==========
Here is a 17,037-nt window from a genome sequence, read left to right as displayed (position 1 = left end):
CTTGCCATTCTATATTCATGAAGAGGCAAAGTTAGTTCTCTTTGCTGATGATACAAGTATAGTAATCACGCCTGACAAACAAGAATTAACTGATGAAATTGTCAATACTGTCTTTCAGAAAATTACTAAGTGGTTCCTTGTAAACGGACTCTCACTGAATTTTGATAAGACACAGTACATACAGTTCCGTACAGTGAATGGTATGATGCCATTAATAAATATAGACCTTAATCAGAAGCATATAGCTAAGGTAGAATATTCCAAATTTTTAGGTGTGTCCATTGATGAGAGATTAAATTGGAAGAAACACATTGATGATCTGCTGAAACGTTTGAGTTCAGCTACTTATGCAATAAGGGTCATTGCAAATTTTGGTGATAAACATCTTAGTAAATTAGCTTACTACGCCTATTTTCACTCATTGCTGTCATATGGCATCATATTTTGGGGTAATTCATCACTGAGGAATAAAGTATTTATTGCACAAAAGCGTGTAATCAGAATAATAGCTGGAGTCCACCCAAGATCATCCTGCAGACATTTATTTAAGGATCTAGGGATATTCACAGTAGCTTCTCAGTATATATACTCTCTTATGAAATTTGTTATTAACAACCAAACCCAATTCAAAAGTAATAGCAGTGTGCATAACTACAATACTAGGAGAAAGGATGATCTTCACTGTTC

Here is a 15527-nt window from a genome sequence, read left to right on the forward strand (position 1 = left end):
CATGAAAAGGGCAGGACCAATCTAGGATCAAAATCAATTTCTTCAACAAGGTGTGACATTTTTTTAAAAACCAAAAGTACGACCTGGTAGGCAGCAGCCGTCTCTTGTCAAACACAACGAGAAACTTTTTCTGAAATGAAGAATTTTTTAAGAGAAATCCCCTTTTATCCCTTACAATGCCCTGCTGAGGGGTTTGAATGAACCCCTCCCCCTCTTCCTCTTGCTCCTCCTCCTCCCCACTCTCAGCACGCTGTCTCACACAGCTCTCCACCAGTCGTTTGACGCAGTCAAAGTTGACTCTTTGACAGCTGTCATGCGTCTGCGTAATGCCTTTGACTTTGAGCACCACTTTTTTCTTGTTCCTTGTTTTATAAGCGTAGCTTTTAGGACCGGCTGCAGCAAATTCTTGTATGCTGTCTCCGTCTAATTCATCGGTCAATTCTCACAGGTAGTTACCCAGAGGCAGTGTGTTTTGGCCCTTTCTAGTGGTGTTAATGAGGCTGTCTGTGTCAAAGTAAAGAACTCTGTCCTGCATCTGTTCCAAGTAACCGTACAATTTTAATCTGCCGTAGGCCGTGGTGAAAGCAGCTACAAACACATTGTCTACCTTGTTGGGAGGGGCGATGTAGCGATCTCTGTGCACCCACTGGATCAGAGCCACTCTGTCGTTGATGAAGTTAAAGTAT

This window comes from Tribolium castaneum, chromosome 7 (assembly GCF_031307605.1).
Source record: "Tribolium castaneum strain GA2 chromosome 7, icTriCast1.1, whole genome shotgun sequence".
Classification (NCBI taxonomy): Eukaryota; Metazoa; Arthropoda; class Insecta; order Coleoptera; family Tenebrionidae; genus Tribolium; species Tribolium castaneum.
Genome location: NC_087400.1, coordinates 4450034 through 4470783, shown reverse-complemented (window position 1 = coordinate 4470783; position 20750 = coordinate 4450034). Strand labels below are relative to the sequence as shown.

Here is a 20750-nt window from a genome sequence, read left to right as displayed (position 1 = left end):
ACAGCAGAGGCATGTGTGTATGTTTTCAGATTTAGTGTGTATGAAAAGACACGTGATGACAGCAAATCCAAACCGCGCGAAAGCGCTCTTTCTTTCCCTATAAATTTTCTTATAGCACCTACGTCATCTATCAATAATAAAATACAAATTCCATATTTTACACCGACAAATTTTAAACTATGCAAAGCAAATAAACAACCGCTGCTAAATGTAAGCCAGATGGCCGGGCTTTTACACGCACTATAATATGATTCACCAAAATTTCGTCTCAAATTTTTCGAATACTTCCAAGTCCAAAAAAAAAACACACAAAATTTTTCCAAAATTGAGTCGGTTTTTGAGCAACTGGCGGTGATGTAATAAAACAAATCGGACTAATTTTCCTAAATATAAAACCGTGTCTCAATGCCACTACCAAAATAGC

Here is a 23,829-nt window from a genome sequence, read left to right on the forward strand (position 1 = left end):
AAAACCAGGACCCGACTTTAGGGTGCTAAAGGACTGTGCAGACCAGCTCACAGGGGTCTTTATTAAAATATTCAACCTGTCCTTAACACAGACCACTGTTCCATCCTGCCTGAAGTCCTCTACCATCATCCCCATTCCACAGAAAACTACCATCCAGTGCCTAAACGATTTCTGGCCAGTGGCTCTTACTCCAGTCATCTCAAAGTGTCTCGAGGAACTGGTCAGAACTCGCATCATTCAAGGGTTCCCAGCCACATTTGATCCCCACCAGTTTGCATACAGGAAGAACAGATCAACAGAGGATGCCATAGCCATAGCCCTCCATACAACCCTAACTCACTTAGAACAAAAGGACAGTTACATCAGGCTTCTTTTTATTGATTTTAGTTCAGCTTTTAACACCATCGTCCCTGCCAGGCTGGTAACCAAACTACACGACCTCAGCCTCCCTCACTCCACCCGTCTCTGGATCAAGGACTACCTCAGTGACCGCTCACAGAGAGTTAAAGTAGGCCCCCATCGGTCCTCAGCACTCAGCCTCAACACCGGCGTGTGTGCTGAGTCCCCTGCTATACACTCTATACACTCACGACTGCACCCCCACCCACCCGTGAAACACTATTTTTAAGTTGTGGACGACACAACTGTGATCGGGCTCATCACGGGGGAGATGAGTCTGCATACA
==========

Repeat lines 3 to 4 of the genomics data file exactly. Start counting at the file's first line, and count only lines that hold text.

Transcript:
Here is a 15527-nt window from a genome sequence, read left to right on the forward strand (position 1 = left end):
CATGAAAAGGGCAGGACCAATCTAGGATCAAAATCAATTTCTTCAACAAGGTGTGACATTTTTTTAAAAACCAAAAGTACGACCTGGTAGGCAGCAGCCGTCTCTTGTCAAACACAACGAGAAACTTTTTCTGAAATGAAGAATTTTTTAAGAGAAATCCCCTTTTATCCCTTACAATGCCCTGCTGAGGGGTTTGAATGAACCCCTCCCCCTCTTCCTCTTGCTCCTCCTCCTCCCCACTCTCAGCACGCTGTCTCACACAGCTCTCCACCAGTCGTTTGACGCAGTCAAAGTTGACTCTTTGACAGCTGTCATGCGTCTGCGTAATGCCTTTGACTTTGAGCACCACTTTTTTCTTGTTCCTTGTTTTATAAGCGTAGCTTTTAGGACCGGCTGCAGCAAATTCTTGTATGCTGTCTCCGTCTAATTCATCGGTCAATTCTCACAGGTAGTTACCCAGAGGCAGTGTGTTTTGGCCCTTTCTAGTGGTGTTAATGAGGCTGTCTGTGTCAAAGTAAAGAACTCTGTCCTGCATCTGTTCCAAGTAACCGTACAATTTTAATCTGCCGTAGGCCGTGGTGAAAGCAGCTACAAACACATTGTCTACCTTGTTGGGAGGGGCGATGTAGCGATCTCTGTGCACCCACTGGATCAGAGCCACTCTGTCGTTGATGAAGTTAAAGTAT